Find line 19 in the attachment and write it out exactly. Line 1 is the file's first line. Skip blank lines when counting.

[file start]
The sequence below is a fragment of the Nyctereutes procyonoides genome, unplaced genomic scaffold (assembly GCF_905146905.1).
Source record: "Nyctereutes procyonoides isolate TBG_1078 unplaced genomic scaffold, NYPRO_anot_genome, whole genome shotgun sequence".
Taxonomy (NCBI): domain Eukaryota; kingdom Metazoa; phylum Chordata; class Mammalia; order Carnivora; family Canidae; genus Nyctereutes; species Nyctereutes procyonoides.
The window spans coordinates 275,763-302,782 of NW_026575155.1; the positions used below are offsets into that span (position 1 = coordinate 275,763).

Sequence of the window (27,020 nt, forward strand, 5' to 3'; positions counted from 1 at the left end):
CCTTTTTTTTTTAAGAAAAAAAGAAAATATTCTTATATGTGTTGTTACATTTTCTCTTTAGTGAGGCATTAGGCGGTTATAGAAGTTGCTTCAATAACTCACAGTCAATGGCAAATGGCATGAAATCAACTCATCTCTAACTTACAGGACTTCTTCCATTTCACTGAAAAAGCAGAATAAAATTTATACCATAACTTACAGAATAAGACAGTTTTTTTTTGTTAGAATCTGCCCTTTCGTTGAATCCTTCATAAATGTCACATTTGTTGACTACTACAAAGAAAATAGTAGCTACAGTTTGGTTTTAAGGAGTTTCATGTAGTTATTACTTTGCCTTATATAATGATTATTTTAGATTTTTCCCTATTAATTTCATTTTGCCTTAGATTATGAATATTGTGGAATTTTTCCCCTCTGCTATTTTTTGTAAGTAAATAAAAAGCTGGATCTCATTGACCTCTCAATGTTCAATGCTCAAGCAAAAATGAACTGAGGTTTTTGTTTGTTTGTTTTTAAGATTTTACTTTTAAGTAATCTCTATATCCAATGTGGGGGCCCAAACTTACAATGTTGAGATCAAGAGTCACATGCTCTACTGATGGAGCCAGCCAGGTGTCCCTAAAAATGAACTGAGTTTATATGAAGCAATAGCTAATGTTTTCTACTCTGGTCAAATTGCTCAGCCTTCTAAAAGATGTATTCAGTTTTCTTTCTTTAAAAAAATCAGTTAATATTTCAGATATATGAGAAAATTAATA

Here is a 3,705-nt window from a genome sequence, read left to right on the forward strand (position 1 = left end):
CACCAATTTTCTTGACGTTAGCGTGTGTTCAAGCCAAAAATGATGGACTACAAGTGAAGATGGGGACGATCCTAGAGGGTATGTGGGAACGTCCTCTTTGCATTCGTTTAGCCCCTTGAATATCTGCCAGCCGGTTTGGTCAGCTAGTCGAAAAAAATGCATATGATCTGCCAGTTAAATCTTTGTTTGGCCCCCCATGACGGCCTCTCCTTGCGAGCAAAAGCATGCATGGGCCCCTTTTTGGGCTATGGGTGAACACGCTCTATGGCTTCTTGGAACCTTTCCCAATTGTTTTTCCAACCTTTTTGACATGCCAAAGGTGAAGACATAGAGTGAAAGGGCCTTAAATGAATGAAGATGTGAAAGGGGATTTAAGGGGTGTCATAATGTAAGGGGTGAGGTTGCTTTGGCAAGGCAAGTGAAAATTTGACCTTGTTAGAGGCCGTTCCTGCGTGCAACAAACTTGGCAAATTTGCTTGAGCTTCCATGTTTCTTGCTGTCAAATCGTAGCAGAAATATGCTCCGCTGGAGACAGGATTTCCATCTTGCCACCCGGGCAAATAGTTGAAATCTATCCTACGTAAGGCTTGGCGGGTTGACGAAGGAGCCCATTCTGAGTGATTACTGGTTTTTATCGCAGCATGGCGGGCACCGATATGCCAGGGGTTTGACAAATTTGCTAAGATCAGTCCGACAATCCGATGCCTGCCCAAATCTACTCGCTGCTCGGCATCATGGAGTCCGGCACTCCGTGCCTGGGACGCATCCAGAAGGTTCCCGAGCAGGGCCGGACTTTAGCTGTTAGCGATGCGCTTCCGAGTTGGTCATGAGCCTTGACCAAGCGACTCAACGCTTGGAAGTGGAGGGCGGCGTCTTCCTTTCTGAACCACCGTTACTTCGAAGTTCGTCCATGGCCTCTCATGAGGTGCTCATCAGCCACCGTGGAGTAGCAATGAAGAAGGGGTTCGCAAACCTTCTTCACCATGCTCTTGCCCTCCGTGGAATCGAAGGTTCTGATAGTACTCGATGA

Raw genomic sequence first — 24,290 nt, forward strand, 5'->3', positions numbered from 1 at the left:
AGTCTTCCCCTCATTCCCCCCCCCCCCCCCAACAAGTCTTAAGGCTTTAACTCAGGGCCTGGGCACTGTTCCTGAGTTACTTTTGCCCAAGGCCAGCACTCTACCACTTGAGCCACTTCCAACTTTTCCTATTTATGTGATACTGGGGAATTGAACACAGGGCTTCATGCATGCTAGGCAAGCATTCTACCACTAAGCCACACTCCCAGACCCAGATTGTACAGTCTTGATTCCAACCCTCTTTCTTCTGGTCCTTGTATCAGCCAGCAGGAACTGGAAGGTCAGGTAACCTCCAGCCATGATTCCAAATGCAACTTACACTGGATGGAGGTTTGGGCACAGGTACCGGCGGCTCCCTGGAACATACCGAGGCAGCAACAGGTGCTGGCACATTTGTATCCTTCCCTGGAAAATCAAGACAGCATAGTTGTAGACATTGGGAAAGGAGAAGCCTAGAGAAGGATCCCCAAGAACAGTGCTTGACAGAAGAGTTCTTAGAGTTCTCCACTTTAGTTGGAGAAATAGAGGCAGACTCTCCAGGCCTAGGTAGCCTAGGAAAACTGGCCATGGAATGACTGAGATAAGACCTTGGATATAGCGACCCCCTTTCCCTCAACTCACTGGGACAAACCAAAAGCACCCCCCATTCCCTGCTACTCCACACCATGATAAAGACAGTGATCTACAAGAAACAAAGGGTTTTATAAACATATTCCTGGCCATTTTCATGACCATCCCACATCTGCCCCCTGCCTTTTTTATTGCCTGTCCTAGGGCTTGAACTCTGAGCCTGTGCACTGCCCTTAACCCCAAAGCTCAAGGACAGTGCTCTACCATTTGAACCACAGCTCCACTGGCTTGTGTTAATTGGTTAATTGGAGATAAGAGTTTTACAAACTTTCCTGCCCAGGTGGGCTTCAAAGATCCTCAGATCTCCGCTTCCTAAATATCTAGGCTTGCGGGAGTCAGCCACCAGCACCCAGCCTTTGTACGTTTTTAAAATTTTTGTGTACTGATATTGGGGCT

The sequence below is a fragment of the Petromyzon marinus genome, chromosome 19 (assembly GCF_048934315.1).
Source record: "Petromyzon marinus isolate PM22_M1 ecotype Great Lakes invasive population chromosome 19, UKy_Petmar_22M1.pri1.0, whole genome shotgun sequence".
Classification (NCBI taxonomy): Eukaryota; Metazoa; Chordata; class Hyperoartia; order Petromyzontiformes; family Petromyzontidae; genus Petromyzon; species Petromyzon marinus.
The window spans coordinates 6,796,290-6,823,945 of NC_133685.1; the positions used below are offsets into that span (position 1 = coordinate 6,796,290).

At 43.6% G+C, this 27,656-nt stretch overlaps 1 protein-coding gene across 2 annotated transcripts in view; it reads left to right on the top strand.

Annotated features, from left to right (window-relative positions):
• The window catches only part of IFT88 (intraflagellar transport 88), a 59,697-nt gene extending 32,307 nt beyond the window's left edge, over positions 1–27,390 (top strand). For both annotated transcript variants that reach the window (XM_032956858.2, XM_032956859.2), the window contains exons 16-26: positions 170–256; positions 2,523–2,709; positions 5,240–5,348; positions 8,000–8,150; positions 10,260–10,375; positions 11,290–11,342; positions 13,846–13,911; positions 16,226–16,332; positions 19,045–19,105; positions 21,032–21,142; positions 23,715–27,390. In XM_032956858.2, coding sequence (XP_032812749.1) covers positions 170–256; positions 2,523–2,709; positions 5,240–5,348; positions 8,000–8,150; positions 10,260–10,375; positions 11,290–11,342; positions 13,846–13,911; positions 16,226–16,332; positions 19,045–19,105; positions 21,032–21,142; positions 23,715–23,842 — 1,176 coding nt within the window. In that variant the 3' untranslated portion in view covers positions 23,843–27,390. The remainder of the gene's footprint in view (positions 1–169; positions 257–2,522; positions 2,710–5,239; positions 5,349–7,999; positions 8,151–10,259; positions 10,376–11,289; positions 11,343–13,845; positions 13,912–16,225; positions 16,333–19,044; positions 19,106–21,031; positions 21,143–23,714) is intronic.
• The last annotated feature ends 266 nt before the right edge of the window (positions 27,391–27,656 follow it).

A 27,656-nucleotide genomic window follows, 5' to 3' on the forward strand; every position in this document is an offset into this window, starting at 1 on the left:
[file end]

A 27,656-nucleotide genomic window follows, 5' to 3' on the forward strand; every position in this document is an offset into this window, starting at 1 on the left: